Vollis Simpson 1919 - 2013: An AppreciationLucama, North Carolina

Southeast Region

Southeast

In Memorium

Vollis Simpson (1919 – 2013)

Whirligig Farm

Art Type or Medium: Environment/Installation

Status: relocated and restored

Viewable: a few pieces remain in their original location

Secular or Religious: Secular

Vollis Simpson; Lucama, NC 2011
Vollis Simpson (in front of workshop); Lucama, NC 2011
Work of Vollis Simpson; Lucama, NC 2008
Work of Vollis Simpson; Lucama, NC 2008

Vollis Simpson’s delicate balance of wind, gravity, monumentally, and whimsy was hidden away deep in the North Carolina countryside, but an Emerald City explosion would begin just as you approached that last turn in Wiggins Mill Road – and a sliver of sparkling fantasy began to show through. The full birds-flying, axles-squeaking, loggers-sawing, fans-whirring, guitarists-strumming, dials-turning ‘what just happened here’ effect gave his “Whirligig Farm” its “Acid Park” nickname.

Vollis Simpson Restoration Project; Wilson, NC 2017
Simpson Restoration Project (original & replacement guitar player); Wilson, NC 2017
Vollis SimpsonSite (guitar player background left); Lucama, NC 2011
Vollis Simpson Site (guitar player background left); Lucama, NC 2011
Work of Vollis Simpson; Lucama, NC 2010
Work of Vollis Simpson (loggers-sawing); Lucama, NC 2010

Mr. Simpson could typically be found across the road welding and grinding away in front of his former repair shop. Looking like central casting for what an artist doesn’t look like, his old-fashioned country gentleman’s under-emotive demeanor made him seem the most unlikely maker of such exuberant “windmills,” as he called them.

Vollis Simpson; Lucama, NC 2011
Vollis Simpson; Lucama, NC 2011
Vollis Simpson (closed) Studio Entrance; Lucama, NC 2010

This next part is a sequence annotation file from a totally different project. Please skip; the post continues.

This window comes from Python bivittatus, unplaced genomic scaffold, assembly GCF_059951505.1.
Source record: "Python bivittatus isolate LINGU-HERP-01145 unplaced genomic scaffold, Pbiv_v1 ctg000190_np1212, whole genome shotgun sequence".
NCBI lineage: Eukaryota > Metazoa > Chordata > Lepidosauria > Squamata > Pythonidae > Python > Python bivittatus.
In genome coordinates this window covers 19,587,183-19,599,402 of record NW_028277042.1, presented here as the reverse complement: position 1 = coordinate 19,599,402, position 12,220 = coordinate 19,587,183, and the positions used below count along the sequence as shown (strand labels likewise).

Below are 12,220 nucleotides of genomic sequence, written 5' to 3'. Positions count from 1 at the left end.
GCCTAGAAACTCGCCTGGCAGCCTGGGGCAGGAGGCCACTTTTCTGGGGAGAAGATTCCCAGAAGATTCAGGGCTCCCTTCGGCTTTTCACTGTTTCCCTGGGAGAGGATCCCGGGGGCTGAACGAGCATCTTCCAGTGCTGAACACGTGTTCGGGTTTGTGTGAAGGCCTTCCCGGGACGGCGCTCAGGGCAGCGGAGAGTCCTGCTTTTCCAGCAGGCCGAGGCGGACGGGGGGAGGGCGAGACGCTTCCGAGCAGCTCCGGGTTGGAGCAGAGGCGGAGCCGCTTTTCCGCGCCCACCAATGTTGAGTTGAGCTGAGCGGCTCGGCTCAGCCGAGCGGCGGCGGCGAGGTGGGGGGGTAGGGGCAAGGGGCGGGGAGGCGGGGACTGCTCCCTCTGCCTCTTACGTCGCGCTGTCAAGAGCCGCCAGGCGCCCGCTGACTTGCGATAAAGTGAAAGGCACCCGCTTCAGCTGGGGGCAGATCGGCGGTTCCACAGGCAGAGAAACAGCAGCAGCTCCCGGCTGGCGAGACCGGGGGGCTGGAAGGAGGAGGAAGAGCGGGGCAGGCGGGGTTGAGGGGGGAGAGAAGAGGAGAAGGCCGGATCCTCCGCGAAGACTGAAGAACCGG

Vollis Simpson Workshop Entrance (closed); Lucama, NC 2010

As dusk set in, passing headlights would begin to set off bursts of reflector fireworks throughout his cacophonous carnival of wind-blown activity.

Work of Vollis Simpson; Lucama, NC 2010
Work of Vollis Simpson; Lucama, NC 2010

Mr. Simpson sheltered and fed stray animals, and he would shout out warnings to get away from the road – as cars driven by speeders “always talking on their damn cell phones” raced by. I first met Mr. Simpson in 2007 and returned bearing prints about once a year. I was very pleased that he would remember me in the daily stream of visitors, and eventually he invited me to visit the work area around his nearby home and allowed me to pursue nighttime “paint-with-light” photography: he would unlock the gate before leaving his workshop for the day.

Work of Vollis Simpson; Lucama, NC 2010
Work of Vollis Simpson; Lucama, NC 2010
Vollis Simpson Site; Lucama, NC 2011
Vollis Simpson Site; Lucama, NC 2011

A rigger and metal worker by profession (with, one assumes, a long-hidden flair for the extraordinary spectacle), Mr. Simpson’s “Whirligig Farm” (now mostly re-located and restored) was one of America’s great art environments – a mind-blowing affirmation of the creative spirit.

Work of Vollis Simpson; Lucama, NC 2010
Work of Vollis Simpson; Lucama, NC 2010
Vollis Simpson; Lucama, NC 2011
Vollis Simpson; Lucama, NC 2011
Vollis Simpson Home Site; Lucama, NC 2009
Vollis Simpson Home Site; Lucama, NC 2009

 

The Wilson, NC Times obituary

The New York Times obituary

The Vollis Simpson Whirligig Park restoration project

2010 New York Times article

See also: